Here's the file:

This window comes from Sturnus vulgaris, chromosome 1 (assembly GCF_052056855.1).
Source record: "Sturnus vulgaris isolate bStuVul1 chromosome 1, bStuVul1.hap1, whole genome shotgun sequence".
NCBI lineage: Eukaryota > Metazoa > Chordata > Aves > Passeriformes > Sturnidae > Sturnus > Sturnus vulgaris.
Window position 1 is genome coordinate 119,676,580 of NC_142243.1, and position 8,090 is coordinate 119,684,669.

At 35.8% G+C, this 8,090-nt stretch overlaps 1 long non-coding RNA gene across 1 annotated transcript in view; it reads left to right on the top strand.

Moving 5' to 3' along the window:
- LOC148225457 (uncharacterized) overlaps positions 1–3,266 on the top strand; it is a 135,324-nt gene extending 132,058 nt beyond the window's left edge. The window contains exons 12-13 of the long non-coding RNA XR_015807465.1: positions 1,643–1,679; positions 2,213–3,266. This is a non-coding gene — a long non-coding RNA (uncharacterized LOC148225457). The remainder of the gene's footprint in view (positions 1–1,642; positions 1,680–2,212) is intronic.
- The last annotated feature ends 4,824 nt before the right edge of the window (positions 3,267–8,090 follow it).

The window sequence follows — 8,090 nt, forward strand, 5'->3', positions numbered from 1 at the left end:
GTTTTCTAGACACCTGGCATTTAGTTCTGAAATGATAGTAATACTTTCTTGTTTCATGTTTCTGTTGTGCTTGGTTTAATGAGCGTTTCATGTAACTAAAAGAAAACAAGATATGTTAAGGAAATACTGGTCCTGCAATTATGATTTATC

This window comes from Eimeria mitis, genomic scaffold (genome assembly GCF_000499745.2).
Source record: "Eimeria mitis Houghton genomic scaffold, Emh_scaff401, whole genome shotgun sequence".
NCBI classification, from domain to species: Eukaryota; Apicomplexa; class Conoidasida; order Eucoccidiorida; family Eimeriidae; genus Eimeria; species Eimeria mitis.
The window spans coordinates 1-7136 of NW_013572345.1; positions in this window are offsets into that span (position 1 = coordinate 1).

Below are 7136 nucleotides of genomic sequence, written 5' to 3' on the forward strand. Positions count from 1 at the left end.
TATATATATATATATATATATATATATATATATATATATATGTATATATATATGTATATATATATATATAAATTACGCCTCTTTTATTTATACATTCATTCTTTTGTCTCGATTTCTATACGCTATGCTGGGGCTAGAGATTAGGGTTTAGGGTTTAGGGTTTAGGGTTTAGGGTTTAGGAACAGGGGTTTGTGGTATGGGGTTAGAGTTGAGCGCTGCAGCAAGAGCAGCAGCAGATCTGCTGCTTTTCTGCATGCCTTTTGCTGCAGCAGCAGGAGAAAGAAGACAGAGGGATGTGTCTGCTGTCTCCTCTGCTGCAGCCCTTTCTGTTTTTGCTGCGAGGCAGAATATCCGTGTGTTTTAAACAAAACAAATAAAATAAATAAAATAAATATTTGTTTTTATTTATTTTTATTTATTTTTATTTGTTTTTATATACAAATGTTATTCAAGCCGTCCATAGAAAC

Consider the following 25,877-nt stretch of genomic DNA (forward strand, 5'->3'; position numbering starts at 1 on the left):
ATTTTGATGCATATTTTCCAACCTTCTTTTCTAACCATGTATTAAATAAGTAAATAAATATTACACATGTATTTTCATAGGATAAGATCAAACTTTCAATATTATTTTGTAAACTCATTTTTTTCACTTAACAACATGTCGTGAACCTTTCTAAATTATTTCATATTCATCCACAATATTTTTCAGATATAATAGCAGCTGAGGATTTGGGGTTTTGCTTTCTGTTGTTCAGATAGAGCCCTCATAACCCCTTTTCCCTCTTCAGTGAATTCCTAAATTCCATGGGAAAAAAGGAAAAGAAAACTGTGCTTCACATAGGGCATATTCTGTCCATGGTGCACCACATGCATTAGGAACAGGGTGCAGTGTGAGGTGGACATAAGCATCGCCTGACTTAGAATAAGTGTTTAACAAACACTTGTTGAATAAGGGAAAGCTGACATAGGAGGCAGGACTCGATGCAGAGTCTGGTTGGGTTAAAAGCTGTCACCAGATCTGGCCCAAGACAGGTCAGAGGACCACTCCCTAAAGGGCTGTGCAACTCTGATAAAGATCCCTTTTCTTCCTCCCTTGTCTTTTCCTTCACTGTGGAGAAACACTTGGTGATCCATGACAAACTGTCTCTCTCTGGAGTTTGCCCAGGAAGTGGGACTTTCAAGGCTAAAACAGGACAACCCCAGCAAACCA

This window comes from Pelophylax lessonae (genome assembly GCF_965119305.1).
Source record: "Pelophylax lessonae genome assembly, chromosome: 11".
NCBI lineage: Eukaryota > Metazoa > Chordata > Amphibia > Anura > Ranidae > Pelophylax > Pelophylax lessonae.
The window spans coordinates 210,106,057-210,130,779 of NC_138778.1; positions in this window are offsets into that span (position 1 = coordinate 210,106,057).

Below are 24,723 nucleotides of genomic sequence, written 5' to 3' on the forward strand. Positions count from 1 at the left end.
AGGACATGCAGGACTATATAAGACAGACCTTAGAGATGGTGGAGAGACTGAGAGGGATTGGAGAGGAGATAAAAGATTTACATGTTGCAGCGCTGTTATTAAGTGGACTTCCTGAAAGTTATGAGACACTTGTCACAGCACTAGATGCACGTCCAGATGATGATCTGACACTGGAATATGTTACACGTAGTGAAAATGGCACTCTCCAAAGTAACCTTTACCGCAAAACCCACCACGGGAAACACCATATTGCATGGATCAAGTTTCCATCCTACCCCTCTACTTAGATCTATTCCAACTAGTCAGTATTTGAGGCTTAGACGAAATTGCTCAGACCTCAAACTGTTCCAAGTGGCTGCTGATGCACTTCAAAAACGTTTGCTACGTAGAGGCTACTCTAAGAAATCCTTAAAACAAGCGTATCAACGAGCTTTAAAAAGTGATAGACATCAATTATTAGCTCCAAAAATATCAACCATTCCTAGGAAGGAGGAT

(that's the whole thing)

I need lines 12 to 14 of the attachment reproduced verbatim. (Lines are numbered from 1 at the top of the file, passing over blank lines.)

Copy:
Source record: "Eimeria mitis Houghton genomic scaffold, Emh_scaff401, whole genome shotgun sequence".
NCBI classification, from domain to species: Eukaryota; Apicomplexa; class Conoidasida; order Eucoccidiorida; family Eimeriidae; genus Eimeria; species Eimeria mitis.
The window spans coordinates 1-7136 of NW_013572345.1; positions in this window are offsets into that span (position 1 = coordinate 1).